Secure DBMS design

Oracle Objects are databases, tables, views, etc. Operations: Select, Insert, Update, Delete, Alter, Index and Reference on tables. Select, Insert, Update and Delete on views. Execute privilege on procedures. Grant option is available.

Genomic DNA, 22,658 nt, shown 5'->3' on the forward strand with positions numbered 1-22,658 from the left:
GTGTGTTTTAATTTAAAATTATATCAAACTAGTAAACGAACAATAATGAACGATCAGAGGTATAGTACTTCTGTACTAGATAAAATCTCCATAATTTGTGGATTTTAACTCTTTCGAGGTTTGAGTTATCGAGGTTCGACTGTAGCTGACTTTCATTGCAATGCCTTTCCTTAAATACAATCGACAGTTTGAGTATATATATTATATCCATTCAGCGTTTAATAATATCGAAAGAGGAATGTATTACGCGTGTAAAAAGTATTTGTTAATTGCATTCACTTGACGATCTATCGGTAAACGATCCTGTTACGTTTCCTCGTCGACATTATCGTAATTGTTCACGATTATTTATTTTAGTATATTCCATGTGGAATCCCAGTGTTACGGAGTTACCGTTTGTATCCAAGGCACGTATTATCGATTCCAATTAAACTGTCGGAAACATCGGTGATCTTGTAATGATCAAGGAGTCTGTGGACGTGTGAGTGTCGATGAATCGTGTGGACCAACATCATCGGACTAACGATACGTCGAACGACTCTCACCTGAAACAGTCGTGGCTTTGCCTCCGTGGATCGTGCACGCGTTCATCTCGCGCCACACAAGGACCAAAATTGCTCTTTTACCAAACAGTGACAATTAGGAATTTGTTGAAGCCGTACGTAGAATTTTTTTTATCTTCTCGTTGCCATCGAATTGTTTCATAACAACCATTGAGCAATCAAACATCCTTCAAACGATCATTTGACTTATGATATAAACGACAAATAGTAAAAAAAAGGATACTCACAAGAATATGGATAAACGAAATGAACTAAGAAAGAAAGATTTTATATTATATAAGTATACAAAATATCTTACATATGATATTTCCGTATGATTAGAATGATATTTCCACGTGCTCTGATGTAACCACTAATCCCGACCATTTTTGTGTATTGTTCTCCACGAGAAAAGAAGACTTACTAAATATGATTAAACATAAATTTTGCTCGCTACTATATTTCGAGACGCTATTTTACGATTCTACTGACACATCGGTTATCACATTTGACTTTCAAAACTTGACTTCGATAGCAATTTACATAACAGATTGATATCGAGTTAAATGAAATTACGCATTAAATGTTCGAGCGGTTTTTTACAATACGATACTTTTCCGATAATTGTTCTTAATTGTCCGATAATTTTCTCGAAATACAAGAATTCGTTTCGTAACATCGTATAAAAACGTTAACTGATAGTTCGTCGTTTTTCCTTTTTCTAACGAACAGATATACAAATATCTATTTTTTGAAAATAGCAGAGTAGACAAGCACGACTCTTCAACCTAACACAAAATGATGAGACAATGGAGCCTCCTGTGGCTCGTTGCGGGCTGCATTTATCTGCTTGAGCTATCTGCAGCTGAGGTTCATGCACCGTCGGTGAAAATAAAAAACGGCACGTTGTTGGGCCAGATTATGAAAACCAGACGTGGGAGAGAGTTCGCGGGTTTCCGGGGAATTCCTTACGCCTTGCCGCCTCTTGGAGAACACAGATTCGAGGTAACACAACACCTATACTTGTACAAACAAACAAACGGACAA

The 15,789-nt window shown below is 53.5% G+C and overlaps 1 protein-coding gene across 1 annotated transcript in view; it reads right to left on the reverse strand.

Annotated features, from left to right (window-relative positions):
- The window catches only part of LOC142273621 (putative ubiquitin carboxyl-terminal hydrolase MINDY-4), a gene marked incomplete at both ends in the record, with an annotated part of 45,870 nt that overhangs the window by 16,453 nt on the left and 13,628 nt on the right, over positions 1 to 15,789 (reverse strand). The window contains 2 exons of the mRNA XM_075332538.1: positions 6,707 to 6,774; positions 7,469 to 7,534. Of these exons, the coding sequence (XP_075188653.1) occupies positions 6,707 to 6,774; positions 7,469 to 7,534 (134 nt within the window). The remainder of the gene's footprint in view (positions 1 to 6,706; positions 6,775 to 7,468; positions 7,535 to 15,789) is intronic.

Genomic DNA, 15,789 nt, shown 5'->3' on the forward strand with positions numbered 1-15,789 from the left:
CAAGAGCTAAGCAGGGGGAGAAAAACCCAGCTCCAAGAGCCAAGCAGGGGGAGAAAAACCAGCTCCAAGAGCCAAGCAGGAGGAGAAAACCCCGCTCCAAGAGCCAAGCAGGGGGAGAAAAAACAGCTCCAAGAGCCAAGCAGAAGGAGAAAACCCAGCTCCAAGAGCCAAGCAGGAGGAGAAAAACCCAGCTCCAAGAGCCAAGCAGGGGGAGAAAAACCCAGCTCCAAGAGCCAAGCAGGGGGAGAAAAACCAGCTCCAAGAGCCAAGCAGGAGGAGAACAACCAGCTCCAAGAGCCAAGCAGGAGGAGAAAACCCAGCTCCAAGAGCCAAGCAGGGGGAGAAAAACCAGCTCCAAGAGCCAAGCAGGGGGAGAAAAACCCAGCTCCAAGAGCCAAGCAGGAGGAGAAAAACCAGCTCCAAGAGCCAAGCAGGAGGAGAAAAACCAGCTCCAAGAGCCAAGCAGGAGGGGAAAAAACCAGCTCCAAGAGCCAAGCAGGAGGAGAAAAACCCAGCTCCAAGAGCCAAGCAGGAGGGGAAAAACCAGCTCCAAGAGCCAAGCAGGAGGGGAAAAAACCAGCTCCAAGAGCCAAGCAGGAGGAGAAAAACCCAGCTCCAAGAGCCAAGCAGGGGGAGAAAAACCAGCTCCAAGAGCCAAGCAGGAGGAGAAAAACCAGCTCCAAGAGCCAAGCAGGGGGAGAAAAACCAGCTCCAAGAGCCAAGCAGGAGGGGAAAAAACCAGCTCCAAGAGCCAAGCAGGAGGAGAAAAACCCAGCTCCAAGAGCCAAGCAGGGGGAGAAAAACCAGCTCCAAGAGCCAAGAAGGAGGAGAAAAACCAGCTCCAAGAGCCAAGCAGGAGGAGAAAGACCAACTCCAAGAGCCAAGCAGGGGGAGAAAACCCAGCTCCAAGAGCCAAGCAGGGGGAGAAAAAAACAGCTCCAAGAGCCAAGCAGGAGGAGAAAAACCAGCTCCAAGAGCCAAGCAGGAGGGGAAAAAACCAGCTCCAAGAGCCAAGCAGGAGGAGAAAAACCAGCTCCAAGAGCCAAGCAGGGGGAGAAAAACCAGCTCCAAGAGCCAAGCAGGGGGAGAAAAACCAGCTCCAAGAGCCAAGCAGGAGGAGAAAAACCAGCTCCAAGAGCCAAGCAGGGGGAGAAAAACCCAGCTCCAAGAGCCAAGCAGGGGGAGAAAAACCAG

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Week 7OutlineSecure mechanismsThe system R authorization modelSecure DBMS architecturesCommercial productsOutlineSecure mechanismsThe system R authorization modelSecure DBMS architecturesCommercial productsRequirementsDifferent types of access modes.Dynamic authorizationInference controlPolyinstantiationAuditingNo BackdoorsReasonable performanceBasic PrinciplesWell-formed transactionsContinuity of operationSeparation of dutiesDelegation of authorityAuthenticated usersEase of safe useOutlineSecure mechanismsThe system R authorization modelSecure DBMS architecturesCommercial productsThe system R authorization modelSystem R was defined by Griffiths and Wade(1976), revised by Fagin (1978).Developed at the IBM Research Laboratory.Access modes:ReadInsertDeleteUpdateDropThe system R authorization modelGrantEx: The system R authorization modelRevokeThe system R authorization modelExample:CascadeThe system R authorization modelRevocationWith admin optionSYSAUTH tableThe system R authorization model List of X’s remaining incoming grants: List of X’s grants to others: DELETEREAD & INSERTResult:The system R authorization modelViewView owner entitled to drop view but may not exercise all privilegesThe owner of a view has the same rights as on the base tablesThe owner of a view (with the grant option) can grant others access rights on the view.Access rights on base tables, given to the owner of a view after the creation of the view are not added to the view.Access rights on base tables, revoked from the owner of a view, are also removed from the view.Implement modelSYSAUTH & SYSCOLAUTHSYSAUTH: UseridTnameGrantorType: “R” or “V”Read, insert, delete, updateGrantopt: “yes” or “no”Implement modelSYSCOLAUTH: store information on the columns for update privilege.Userid TableColumnGrantorGrantoptExtensionsNon-cascadeCascadeNon-cascadeExtensionsNegative authorizationDeny to access an object.Stronger than positive authorization.Secure mechanismsThe system R authorization modelSecure DBMS architecturesCommercial productsSecure DBMS architecturesTwo modes:System highMultilevelTrusted subjectWoods Hole: [ Integrity lock, Kernelized, Replicated ]System highAll users are cleard to the highest security level.Human must review data before release them.MultilevelTrusted Subject ArchitectureMAC is enforced by itselfWoods Hole Architecture [US Air force Study 1982]MAC enforcement is delegated to Trusted OS.Multilevel[Multilevel] Trusted subjectMultilevel[Multilevel] Trusted subjectSubject having DBMS label are considered trusted subjects and are exempt from TOS mandatory controls.Commercial DBMS: SybaseProsGood securityOverhead minimization in retrieval and update.ConsLarge amount of trusted code required.Multilevel[Multilevel] Woods HoleKernelizedMultiple off-the-shelf DBMS are associated with each TFEs.Trusted OS -> responsible for the physical accesses to data in the database with mandatory protection.Prototype SeaView(1988) &OracleTransform: a multilevel relation into several single-level relations.Recovery: generate mutilevel view.KernelizedProsEasy to implementHigh level assuranceSeparation of data by TOSConsAdditional overheadAs TOS involves to manage data by the security level.Need-to-combine data from multiple level of DBOn higher trusted user’s queryIntegrity lockThe trusted filter would generate a cryptographic checksumCommercial DBMS: TRUDATAExample: checksumIntegrity lockProsDetect modificationsTrojan Horses direct releaseUntrusted DBMSConsRequire key managementInference threatIntegrity lockExample: Relation “EMPLOYEE”Secret: Att= { name }, User-levelTop-Secret: Attr= { proj }NILIntegrity lock Maximal Authorized ViewIntegrity lock Commutative Filter ApproachReplicatedLow data is replicatedPrototype NRL, no commercial DBMS.Pros:Easy to access.Cons:Require synchroniztion algorithmsExpensiveRemarks on secure architecturesSecure mechanismsThe system R authorization modelSecure DBMS architecturesCommercial productsCommercial productsSybase secure serverIngresOracleDB2Commercial productsSybase secure serverObjects: Primary objects: table rows, the smallest objects that can have a security label.Secondary objects: tables, databases.Subjects: users and user groupsAccess control: Verify users’ privileges according to their label.Table: MAC->DACView: DAC->MACAuditing can be configured.Commercial productsIngresSubjects are users and groups.When executing an application a user must enter the role and password for that role.Objects: databases, catalogues, tables, views, procedures. Grant and no Grant Option.Auditdb command for inspecting audits.Commercial productsOracleSubjects can be created, altered and dropped.Granting roles to roles creates hierarchy.Connect privilege to connect to database.Resource privilege to create base tables, grant.DBA privilege to also create users.Special account: Sys, System -> DBA privilege.Public -> basic groupCommercial productsOracleObjects are databases, tables, views, etc. Operations: Select, Insert, Update, Delete, Alter, Index and Reference on tables.Select, Insert, Update and Delete on views.Execute privilege on procedures.Grant option is available.Commercial productsDB2Objects: tables, system catalogueTables: Systables & Syscolumns

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